The survey also found 82 per cent of respondents believe that better use of data can help to avoid problems with onsite communication
As digital transformation accelerates across the industry, the most challenging aspects of managing QA are now related to data management.
Integrating data into a single platform was rated the most challenging part of the QA process (76 per cent). Ensuring third parties, clients and other stakeholders can access relevant QA records was equal second with last year’s front-runner—setting and specifying QA protocols (71 per cent).
As governments look to improve build quality and lift consumer conﬁdence in the Australian construction industry, new regulations under the NSW Design and Building Practitioners Act are expected to set a precedent for national reform.
The task of reaching, educating and driving change across the large and disparate Australian construction industry is a diﬃcult one, and while awareness of the new regulations is growing, there is still some work to be done.
Three in four respondents surveyed in NSW and ACT are generally aware of the act (76 per cent), however, many admit they are not fully across its requirements (59 per cent ).
One in five local respondents had not heard of the act before participating in the survey, shortly before the reforms came into full eﬀect on July 1, 2021.
This has come a long way since the Oﬃce of the NSW Building Commissioner reported that 80 per cent of the industry was unaware of the Act in January 2021.
Nationally, and with many businesses operating across state lines, just 24 per cent are both aware and fully across the requirements of the act.
With new regulations in NSW and others expected to follow across the nation, respondents agreed that technology plays an important role in supporting quality assurance and compliance with building regulations.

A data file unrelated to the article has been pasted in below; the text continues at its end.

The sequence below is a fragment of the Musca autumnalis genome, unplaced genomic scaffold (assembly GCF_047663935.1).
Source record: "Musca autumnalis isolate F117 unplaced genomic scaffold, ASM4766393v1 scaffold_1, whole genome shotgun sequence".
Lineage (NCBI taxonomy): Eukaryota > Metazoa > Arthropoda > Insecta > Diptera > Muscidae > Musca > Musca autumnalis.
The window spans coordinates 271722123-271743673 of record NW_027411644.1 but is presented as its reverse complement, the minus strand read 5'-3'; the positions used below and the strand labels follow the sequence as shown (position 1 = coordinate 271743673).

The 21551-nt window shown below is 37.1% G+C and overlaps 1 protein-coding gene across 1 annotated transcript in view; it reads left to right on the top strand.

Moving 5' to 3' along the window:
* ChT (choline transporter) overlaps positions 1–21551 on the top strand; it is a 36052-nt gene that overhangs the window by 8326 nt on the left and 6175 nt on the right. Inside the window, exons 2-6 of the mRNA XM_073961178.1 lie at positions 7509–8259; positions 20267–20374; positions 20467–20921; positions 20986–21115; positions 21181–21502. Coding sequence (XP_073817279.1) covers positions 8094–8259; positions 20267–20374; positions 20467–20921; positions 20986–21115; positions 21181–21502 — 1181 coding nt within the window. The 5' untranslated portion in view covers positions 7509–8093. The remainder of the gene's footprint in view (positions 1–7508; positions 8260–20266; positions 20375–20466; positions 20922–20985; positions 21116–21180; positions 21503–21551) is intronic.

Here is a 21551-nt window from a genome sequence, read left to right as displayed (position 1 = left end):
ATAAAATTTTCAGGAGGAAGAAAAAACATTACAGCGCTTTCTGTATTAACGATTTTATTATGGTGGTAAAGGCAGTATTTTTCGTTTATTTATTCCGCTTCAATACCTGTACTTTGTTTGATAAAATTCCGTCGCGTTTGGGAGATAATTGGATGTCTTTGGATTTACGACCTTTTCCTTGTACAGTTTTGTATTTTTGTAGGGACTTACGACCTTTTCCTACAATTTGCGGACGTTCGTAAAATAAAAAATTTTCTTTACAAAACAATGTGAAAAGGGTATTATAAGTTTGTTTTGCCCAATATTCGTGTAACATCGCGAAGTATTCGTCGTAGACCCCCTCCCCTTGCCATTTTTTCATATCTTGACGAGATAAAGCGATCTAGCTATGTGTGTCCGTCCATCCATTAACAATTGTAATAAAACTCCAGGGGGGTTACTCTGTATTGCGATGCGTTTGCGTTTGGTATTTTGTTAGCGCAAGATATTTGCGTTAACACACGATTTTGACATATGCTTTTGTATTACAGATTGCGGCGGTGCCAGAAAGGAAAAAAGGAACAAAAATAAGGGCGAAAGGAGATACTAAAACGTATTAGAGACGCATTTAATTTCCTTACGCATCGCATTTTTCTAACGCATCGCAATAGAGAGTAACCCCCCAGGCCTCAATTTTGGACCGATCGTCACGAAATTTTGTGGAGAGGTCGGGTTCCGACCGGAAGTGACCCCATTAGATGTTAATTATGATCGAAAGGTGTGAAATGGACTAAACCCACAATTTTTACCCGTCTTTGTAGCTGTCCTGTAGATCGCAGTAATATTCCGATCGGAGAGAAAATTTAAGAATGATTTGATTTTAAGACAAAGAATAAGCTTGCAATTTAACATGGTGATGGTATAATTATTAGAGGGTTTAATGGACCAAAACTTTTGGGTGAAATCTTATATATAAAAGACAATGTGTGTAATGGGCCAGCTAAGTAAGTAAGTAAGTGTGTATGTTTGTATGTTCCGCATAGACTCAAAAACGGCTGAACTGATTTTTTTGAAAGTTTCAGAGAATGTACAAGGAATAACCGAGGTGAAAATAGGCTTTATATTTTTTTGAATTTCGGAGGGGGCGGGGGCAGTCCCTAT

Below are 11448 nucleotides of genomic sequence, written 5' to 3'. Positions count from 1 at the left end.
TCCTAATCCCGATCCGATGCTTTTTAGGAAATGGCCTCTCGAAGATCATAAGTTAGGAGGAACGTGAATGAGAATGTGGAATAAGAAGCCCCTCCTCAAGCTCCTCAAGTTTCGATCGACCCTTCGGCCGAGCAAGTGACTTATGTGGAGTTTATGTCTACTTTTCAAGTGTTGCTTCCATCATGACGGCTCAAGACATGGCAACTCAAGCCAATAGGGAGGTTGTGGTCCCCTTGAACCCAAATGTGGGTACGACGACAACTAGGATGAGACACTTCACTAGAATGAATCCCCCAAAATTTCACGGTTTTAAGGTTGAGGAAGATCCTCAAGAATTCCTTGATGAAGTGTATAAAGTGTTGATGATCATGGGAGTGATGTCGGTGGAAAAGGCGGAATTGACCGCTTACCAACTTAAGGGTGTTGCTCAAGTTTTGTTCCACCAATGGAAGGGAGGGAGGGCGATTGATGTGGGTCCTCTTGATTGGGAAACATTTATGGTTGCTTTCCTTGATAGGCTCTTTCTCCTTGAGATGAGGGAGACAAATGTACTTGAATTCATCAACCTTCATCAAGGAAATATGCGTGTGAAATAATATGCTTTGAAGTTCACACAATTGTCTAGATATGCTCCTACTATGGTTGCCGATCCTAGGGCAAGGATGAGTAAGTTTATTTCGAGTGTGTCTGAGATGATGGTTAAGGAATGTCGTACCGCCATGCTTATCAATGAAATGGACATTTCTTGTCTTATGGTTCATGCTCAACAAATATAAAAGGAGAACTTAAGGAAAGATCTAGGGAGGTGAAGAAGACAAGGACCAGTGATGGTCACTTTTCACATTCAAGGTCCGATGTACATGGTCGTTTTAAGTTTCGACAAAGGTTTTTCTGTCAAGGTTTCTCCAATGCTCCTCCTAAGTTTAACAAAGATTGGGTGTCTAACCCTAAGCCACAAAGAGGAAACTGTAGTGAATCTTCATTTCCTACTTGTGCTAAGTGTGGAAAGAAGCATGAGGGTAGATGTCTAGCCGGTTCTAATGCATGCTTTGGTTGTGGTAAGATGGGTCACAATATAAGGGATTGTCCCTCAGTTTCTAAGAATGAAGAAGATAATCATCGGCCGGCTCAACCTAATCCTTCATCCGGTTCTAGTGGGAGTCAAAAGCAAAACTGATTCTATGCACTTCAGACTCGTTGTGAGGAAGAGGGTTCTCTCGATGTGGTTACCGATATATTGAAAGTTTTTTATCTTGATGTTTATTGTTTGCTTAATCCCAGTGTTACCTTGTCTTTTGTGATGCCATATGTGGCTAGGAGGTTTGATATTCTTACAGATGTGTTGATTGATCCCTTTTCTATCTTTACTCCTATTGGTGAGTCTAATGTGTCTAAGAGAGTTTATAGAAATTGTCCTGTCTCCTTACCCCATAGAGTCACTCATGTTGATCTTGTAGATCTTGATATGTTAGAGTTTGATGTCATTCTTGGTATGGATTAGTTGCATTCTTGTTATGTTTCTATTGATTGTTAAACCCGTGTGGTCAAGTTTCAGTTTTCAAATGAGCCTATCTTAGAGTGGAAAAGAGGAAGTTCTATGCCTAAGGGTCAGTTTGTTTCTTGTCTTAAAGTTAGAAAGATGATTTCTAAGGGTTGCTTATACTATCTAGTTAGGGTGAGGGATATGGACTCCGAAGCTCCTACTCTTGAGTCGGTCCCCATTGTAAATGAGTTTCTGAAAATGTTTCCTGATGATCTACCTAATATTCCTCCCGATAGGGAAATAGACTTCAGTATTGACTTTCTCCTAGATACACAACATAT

Nine in ten Australian construction leaders agreed they need technology to capture information that may be required by relevant authorities (92 per cent).
The vast majority of respondents also said technology would help them stay on top of typical areas of defect (88 per cent ), as well as isolate and understand the cause of defects (89 per cent ).
However, two in ﬁve respondents (39 per cent) said that it is too challenging and time consuming to train people to use software—a pain point that is fairly consistent across businesses of all sizes
“The Australian construction industry is undergoing a turning point in quality assurance, and technology and data are going to play a central role in this shift,” said Tom Karemacher, vice president, APAC at Procore.
“While there are still signiﬁcant gaps and barriers to tech adoption, we are seeing digital awareness and maturity growing across the industry.
“Construction companies are recognising the multitude of beneﬁts that investing in centralised project data and communication management can bring, including assisting in achieving QA and compliance outcomes.”
To learn more about how technology can improve quality assurance processes in construction, click here